The real question is whether the proviso is so incorporated with the substance of the clause defining the offense as to constitute a material part of the desCliption of the acts which constitute it. If it is, it is necessary that the indictment should negative the proviso; otherwise the latter is matter of defense to be shown by the defendant. U. S. v. Cook, 17 Wall. 168. Looking at the statute it is seen that the section to which the proviso is appended defines the acts which constitute the offense, and defines them completely, without any reference to the proviso, or to any matter contained in it. There is nothing in the proviso that enters into the offense condemned, but its sole office is to exempt from the operation of the section those persons who have gone upon, improved, or occupied such public lands under the land laws of the United States, claiming title thereto, in good faith. That that is a matter to be shown in defense seems to me to be clear. If the defendant comes within the exemption it is an easy matter for him to show it; whereas if the prosecution should be required to allege, and consequently to prove, that defendant did not go upon, improve, or occupy the land under the land l8.ws, claiming title thereto, in good faith, it would be casting upon the govemmp.nt the burden of proving 8. difficult negative, and I think the statute was wisely so framed as to leave it to the defendant, if he falls within the exemption, to show the fact. As the averments in respect to the matter referred to were unnecessary, they may be disregarded as surplusage. It is not claimed that the indictment contains any other defects. Demurrer overruled. v.36F.no.14-57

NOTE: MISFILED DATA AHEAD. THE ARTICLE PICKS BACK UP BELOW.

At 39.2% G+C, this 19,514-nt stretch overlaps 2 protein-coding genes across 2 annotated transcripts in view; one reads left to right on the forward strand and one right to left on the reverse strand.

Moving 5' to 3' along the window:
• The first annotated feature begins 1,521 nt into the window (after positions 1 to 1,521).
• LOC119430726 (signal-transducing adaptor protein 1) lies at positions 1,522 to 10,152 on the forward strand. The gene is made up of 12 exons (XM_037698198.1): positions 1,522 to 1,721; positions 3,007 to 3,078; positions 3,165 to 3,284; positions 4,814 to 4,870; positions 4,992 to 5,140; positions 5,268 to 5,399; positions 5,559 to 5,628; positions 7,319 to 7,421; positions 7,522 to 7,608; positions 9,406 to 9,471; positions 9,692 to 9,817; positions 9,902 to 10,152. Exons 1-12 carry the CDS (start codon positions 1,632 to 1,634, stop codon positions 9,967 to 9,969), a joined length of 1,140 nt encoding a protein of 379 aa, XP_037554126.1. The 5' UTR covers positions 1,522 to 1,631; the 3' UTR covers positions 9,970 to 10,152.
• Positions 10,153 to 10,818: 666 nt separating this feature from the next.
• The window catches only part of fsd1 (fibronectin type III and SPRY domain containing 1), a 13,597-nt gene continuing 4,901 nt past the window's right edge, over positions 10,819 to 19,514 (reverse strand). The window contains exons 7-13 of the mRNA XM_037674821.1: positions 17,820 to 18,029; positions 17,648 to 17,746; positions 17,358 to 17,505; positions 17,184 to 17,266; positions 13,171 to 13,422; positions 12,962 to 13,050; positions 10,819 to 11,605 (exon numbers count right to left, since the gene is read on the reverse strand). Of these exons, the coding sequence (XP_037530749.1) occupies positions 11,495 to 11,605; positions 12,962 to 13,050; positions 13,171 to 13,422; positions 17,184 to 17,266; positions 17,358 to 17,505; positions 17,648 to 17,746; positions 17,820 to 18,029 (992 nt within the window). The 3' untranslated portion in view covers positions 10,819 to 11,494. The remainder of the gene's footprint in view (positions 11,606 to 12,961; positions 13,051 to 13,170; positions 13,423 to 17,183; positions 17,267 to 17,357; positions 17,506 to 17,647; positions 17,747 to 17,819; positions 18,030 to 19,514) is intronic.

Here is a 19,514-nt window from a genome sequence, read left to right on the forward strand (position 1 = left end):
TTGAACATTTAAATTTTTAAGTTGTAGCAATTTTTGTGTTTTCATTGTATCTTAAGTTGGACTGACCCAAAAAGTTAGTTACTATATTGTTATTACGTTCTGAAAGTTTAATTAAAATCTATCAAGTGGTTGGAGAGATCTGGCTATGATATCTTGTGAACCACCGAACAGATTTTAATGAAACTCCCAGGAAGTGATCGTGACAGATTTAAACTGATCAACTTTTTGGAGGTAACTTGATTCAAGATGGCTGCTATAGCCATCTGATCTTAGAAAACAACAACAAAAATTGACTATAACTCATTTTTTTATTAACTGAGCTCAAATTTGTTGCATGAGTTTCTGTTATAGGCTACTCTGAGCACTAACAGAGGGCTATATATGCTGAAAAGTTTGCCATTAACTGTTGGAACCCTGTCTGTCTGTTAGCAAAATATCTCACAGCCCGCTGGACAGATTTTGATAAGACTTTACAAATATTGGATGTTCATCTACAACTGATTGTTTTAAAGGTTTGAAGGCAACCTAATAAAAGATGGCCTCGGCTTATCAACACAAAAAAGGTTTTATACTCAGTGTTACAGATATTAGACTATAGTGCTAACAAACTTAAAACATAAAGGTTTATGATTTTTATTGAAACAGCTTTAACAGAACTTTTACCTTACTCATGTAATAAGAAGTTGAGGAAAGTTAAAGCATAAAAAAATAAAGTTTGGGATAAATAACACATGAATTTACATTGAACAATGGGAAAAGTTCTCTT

«(}lrcuit (JO'llrt, D. MaBBacll/luett8. December 4, 1888.)